Nick Papageorge (2L) and Maud Rozee (2L)
¡Viva la revolución! In the face of overwhelming, vociferous pressure from students, the administration announced that it has reversed its decision to disfigure this year’s Convocation celebrations.
As most of you surely know, the administration had decided to split Convocation into two separate events, a decision handed down to us without meaningful student consultation.
The uproar was immediate. It was justified. And it can now be said that it was effective.
On February 13, an email from Assistant Dean Alexis Archbold went out to 3Ls and 4Ls, and then to the entire student body, addressing the issue. After offering a specious non-explanation as to why the initial move was not a silencing of dissent, the Assistant Dean acknowledged that having the student speeches at the reception for friends and family was logistically feasible after all.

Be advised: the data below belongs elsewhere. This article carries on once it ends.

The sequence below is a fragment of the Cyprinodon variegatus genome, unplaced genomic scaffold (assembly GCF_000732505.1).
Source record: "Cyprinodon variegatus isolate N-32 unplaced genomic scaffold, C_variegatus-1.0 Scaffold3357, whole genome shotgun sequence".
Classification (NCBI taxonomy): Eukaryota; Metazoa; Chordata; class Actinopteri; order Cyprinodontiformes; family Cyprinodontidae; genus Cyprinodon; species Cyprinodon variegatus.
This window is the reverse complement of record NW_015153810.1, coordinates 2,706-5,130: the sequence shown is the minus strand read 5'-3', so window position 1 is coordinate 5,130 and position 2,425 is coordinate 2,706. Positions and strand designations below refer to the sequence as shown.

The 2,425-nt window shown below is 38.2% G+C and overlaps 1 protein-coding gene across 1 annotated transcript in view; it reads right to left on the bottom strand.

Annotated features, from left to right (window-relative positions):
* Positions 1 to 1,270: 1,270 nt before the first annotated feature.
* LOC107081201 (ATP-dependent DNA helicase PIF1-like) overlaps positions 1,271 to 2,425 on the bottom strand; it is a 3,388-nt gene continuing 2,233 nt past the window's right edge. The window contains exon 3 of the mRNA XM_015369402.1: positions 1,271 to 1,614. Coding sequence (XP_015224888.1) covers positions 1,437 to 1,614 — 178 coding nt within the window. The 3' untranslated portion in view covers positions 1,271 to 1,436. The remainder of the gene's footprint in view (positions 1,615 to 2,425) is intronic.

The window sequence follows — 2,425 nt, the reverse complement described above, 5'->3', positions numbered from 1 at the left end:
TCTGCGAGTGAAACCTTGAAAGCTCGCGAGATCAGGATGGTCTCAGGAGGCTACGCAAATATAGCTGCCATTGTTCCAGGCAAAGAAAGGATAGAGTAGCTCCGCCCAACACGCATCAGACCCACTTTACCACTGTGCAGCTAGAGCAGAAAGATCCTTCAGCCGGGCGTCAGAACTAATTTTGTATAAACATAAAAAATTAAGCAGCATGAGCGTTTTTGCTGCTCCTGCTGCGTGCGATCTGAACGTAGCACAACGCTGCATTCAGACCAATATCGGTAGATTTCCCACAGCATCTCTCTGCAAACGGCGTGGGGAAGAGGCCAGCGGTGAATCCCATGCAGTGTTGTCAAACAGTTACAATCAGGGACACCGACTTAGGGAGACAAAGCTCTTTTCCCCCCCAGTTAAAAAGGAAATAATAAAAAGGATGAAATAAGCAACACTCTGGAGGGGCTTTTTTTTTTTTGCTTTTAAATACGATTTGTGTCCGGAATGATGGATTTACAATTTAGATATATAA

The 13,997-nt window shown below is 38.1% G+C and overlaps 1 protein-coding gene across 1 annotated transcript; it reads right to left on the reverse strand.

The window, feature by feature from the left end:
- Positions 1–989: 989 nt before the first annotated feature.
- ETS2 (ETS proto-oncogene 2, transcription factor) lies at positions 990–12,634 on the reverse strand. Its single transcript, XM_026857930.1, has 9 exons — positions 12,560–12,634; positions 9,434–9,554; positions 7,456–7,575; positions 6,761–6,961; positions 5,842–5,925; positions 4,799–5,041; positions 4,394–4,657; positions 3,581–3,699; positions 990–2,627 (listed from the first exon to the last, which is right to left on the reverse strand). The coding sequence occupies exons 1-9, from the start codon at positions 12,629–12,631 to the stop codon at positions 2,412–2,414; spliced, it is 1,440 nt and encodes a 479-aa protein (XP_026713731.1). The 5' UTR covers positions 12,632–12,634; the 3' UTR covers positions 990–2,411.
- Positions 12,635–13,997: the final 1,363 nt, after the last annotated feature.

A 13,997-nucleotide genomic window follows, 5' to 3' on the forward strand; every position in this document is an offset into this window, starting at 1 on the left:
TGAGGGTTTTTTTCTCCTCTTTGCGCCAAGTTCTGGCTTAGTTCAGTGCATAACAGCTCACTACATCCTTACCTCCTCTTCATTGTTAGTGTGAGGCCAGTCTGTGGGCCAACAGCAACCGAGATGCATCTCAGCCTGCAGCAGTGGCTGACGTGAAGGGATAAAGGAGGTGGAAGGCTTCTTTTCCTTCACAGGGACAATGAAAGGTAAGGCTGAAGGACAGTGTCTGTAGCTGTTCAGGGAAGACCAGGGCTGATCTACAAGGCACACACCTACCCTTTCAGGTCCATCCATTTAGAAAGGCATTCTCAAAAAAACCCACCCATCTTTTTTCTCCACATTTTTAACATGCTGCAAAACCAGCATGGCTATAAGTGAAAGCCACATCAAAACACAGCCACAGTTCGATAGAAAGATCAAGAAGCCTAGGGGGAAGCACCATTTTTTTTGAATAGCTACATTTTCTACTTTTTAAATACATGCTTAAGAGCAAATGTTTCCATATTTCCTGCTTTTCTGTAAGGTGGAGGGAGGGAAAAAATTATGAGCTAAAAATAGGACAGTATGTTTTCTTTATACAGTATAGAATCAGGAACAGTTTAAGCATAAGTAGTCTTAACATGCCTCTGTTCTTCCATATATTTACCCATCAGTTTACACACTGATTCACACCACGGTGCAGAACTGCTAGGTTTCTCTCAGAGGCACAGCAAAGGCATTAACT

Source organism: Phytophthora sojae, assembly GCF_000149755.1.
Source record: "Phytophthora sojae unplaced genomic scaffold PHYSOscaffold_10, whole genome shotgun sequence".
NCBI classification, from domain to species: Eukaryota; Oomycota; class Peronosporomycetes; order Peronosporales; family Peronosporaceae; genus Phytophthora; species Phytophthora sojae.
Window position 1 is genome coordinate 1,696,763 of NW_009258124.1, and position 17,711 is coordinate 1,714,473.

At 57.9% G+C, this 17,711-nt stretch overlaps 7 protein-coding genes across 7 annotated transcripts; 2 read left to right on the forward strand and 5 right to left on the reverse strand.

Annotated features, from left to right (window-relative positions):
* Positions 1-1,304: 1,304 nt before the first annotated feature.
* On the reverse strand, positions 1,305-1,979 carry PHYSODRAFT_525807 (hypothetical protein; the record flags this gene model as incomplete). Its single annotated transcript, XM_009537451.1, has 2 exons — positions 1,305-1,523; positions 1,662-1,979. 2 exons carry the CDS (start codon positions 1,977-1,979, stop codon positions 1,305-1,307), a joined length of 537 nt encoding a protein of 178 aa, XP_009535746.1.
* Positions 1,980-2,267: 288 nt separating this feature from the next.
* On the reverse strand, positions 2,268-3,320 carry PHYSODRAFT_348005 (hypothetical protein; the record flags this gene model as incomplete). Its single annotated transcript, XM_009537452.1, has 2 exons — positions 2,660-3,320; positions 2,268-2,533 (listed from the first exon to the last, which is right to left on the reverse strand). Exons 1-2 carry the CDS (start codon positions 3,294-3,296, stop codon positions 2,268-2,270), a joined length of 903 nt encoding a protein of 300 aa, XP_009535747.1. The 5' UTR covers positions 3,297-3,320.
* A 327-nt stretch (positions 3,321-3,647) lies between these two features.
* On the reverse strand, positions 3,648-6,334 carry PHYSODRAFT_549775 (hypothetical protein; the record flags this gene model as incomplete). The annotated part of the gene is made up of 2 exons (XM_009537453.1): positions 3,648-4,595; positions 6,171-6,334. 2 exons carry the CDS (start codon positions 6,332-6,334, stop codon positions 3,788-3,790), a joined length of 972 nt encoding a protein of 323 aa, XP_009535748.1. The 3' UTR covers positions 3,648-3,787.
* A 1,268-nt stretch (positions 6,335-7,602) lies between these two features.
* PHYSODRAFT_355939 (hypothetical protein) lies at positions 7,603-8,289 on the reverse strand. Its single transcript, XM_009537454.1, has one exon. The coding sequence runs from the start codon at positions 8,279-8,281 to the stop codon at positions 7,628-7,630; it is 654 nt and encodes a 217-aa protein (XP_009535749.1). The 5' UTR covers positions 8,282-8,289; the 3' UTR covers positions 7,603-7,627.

These snide observations notwithstanding, this email was significant for putting the decision in the hands of the 3Ls and 4Ls: the choice between the administration’s version of Convocation and the one that students had been clamouring for would be put to a vote. Yes, the majority rules, and democracy still has some meaning in the halls of the Faculty.
To the surprise of nobody, the traditional Convocation celebrations triumphed emphatically. An email was sent out on February 17 with the final breakdown, as follows: 154 out of 204 (75%) students responded, 81% of respondents (125) voted in favour of the traditional celebrations, and 19% of respondents (29) voted in favour of the administration’s idea.
Thus we were given our Convocation back, and peace was restored amongst students at the law school—at least until the next major, or likely minor, inconvenience.
It is now for the history books to tell the tale of one of the most needless, avoidable, confounding, and downright silly missteps ever taken by the administration.